Arne has popped up with a statement in reaction to the Vergara tenure-FILO-smashing verdict. You will be shocked to discover that Arne sides with the billionaire backers of this attack on the teaching profession. Let me break it down and translate for you:
For students in California and every other state, equal opportunities
for learning must include the equal opportunity to be taught by a great
Arne is going to go ahead and pretend that he believes the bullshit premise of these attacks on tenure-- that somehow tenure and FILO are keeping great teachers from getting to students and not, say, offering some job protection that might make teaching appealing as a lifelong career. Also, ignorance is strength.
The students who brought this lawsuit are, unfortunately, just nine out
of millions of young people in America who are disadvantaged by laws,
practices and systems that fail to identify and support our best
teachers and match them with our neediest students.
Arne will also go ahead and pretend that these nine sock puppets actually had something to do with the lawsuit created and bankrolled by billionaire David Welch.
Today’s court decision is a mandate to fix these problems. Together, we
must work to increase public confidence in public education. This
decision presents an opportunity for a progressive state with a
tradition of innovation to build a new framework for the teaching
profession that protects students’ rights to equal educational
opportunities while providing teachers the support, respect and
rewarding careers they deserve.
Did Arne have to read this somewhere? Because I'm not sure how he could get through it without puking. Yes, the destruction of job protections will totally show teachers that they are supported and valued. But we're salivating now, because we can create a new framework, one that doesn't involve teaching as a career, or teachers' unions as a political force, or teachers as people who have a voice, or even stick around schools long enough to become a problem.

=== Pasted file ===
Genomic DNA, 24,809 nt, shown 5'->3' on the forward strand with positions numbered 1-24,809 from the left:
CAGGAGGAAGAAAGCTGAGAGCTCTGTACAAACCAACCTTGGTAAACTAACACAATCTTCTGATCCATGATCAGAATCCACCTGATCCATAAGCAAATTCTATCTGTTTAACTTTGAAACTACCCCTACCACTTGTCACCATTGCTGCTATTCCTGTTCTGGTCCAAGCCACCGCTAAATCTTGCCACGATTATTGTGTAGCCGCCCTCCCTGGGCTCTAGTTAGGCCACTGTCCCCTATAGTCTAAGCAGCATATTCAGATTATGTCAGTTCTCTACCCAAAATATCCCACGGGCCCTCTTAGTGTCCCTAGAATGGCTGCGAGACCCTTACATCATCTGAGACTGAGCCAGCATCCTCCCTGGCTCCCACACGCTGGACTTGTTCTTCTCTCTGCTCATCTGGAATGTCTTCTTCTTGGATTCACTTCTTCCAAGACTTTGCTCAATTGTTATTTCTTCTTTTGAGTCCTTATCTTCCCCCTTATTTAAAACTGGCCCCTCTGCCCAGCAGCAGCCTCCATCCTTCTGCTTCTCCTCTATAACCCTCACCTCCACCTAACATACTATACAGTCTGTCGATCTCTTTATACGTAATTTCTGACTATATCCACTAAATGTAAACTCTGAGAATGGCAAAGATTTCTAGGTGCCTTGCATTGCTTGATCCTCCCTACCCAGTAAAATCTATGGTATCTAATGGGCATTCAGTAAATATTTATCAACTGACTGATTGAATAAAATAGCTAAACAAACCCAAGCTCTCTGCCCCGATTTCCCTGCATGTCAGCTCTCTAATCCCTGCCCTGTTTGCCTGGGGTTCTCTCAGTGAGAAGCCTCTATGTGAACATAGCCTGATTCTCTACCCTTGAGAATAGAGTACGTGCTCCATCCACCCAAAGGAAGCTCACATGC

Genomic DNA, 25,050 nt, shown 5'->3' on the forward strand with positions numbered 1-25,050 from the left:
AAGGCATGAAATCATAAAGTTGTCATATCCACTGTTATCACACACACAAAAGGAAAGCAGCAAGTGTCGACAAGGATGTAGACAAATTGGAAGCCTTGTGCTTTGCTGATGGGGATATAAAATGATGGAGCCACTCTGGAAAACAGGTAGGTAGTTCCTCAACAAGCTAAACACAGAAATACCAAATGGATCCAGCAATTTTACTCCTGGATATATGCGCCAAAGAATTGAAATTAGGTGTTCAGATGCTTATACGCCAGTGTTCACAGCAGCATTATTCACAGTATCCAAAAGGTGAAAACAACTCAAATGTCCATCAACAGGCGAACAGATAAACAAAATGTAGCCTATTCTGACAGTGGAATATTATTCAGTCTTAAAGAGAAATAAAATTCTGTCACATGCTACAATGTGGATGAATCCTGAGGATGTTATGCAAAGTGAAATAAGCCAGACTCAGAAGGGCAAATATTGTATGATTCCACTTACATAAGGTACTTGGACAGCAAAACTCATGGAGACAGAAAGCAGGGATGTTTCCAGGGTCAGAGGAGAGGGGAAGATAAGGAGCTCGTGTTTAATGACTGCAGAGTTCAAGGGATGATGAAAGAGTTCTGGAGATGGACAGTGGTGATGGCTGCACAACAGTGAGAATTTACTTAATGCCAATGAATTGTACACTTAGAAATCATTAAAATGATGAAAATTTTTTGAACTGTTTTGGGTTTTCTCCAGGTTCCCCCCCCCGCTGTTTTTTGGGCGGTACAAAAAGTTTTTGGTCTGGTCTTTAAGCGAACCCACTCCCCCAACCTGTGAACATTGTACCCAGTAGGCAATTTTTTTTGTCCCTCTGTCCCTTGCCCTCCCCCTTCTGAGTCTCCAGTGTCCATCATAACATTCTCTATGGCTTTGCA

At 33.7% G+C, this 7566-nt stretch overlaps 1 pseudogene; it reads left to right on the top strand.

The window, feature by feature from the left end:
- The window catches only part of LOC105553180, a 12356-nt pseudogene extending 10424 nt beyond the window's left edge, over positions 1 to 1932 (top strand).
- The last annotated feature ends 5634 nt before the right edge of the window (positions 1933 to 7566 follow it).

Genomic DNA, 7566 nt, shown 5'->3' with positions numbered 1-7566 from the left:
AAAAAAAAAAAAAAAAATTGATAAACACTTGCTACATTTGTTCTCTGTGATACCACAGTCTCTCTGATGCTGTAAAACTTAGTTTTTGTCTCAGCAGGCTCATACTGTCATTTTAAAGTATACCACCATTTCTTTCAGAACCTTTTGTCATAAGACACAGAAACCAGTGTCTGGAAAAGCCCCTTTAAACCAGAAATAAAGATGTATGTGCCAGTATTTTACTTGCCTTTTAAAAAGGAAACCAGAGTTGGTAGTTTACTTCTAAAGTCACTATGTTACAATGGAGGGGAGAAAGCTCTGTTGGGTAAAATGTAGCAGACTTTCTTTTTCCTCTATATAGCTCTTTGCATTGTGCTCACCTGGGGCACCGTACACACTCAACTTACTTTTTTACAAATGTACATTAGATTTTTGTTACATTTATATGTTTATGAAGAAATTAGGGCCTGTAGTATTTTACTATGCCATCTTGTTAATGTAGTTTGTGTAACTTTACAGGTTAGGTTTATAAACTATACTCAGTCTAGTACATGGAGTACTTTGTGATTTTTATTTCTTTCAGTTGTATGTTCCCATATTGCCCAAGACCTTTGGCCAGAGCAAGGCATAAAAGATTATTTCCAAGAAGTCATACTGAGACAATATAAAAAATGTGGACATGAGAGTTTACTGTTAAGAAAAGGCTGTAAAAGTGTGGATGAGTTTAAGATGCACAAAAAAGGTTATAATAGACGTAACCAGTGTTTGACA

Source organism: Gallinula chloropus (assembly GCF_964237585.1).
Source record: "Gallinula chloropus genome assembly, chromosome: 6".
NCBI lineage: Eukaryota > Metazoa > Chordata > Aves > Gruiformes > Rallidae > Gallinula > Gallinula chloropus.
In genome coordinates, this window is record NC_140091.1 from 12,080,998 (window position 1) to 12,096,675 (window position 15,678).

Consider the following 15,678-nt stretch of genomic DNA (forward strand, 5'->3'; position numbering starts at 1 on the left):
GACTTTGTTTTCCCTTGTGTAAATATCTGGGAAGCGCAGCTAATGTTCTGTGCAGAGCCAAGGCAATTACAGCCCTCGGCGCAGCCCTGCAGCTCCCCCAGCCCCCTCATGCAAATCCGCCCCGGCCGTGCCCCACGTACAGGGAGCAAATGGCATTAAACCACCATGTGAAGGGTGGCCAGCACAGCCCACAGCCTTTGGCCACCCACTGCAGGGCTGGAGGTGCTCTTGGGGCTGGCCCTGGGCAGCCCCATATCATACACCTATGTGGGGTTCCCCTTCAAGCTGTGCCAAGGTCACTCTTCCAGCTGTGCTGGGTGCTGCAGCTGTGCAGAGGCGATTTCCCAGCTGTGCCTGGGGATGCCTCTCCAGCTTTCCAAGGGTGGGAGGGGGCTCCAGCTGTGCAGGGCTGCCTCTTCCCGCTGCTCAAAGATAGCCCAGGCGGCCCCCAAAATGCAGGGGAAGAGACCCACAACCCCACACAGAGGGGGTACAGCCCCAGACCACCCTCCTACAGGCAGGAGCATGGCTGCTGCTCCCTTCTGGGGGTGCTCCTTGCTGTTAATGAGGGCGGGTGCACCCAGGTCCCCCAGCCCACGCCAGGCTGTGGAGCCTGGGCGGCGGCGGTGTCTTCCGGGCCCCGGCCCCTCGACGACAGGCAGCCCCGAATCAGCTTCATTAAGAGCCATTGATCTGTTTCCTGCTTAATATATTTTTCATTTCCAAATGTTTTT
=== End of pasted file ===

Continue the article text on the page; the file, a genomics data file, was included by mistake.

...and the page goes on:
My hope is that today’s decision moves from the courtroom toward a
collaborative process in California that is fair, thoughtful, practical
Oh, hell. I know my stock in trade here is supposed to be wit and snark and all, but-- bullshit, Arne. That's just plain unvarnished bullshit. You can't possibly hope any of those things at this moment with a straight face.
Every state, every school district needs to
have that kind of conversation. At the federal level, we are committed
to encouraging and supporting that dialogue in partnership with states.
At the same time, we all need to continue to address other inequities in
education–including school funding, access to quality early childhood
programs and school discipline.
You know who can't have those kinds of conversations? Teachers who have no job protections. Teachers who have no job protections can only mostly have the kinds of conversations that involve statements like "Yassuh, whatever you say, suh" and "I'm sick of your lip. You're fired."
But then, when you said school districts and states and federal overlords needed to have conversations, you probably meant "conversations without teachers in the room."
God, just when I think the Obama administration has found every conceivable way to signal that they consider teachers vermin to be stepped on and crushed, they find one more way to drive that point home. At this point, I think the GOP would have to run a convicted ax murderer in order for me to vote Democrat in a national election. This is a whole new level of pissing on us while telling us it's raining. This is a whole new level of disregard for the teaching profession-- no, no, that's wrong, because this is not disregard. This is assault. This is deliberate, lying with a straight face, cheering for the dismantling of teaching as a profession.